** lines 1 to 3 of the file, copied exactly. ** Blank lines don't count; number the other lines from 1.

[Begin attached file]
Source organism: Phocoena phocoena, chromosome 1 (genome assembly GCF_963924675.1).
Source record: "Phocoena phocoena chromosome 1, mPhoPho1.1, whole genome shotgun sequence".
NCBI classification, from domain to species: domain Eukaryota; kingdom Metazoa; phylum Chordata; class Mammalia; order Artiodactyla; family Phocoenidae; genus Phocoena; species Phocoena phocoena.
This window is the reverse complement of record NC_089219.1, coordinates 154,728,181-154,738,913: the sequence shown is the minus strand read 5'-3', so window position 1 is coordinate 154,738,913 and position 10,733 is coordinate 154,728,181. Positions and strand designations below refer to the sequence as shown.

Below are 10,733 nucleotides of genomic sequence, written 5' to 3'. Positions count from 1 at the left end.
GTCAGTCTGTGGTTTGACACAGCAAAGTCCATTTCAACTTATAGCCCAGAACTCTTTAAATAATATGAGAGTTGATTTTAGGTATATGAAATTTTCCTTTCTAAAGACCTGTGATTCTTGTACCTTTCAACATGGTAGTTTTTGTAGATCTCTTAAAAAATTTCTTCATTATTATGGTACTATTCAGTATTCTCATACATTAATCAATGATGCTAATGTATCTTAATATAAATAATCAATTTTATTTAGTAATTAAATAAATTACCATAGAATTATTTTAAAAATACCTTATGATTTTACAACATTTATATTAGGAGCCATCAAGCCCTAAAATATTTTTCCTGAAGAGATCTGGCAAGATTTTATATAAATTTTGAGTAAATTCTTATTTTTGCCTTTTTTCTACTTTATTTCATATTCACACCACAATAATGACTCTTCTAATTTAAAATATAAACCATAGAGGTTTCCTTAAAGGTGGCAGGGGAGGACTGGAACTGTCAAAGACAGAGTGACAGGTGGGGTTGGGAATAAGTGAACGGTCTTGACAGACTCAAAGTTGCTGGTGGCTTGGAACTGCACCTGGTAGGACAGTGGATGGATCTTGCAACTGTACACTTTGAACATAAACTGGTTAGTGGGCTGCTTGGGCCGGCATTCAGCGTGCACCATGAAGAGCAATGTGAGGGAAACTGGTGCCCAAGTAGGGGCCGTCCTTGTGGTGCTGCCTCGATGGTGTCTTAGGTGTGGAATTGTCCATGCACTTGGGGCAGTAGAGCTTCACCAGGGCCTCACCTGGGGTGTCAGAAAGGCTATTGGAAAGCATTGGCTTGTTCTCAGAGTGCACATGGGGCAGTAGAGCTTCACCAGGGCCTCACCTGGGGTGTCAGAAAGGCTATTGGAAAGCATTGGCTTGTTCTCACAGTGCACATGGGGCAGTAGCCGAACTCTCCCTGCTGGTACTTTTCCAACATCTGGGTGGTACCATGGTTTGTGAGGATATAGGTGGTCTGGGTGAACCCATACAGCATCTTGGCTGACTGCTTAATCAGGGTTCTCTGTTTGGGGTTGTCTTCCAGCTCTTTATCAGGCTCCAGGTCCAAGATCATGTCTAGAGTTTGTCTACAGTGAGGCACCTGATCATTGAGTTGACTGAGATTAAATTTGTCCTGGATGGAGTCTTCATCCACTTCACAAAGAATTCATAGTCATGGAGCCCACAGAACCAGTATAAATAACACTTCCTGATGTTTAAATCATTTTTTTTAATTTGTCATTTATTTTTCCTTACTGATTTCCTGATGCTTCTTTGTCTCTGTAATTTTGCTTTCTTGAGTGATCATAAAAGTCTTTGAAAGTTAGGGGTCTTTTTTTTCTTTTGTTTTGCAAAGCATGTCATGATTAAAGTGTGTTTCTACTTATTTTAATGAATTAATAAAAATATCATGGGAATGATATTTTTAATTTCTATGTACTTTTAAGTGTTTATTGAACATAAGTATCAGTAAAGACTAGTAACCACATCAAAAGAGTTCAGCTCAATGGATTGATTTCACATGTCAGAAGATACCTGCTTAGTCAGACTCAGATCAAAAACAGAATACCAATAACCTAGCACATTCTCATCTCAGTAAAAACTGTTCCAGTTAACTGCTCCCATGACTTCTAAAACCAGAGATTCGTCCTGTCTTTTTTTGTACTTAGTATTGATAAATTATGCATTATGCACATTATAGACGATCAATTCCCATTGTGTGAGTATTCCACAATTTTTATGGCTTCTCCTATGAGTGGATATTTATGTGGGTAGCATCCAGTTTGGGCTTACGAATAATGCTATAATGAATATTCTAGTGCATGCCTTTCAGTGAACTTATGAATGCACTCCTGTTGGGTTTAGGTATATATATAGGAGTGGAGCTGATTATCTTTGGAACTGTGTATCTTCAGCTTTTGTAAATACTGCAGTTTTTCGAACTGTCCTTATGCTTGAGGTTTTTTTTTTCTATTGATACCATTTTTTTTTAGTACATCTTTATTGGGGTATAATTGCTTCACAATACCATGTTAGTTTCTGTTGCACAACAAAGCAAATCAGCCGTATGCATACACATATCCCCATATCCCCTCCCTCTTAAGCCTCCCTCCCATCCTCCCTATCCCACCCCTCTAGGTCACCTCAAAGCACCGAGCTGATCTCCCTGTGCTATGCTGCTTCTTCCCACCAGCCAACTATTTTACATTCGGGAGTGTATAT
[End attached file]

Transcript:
Source organism: Phocoena phocoena, chromosome 1 (genome assembly GCF_963924675.1).
Source record: "Phocoena phocoena chromosome 1, mPhoPho1.1, whole genome shotgun sequence".
NCBI classification, from domain to species: domain Eukaryota; kingdom Metazoa; phylum Chordata; class Mammalia; order Artiodactyla; family Phocoenidae; genus Phocoena; species Phocoena phocoena.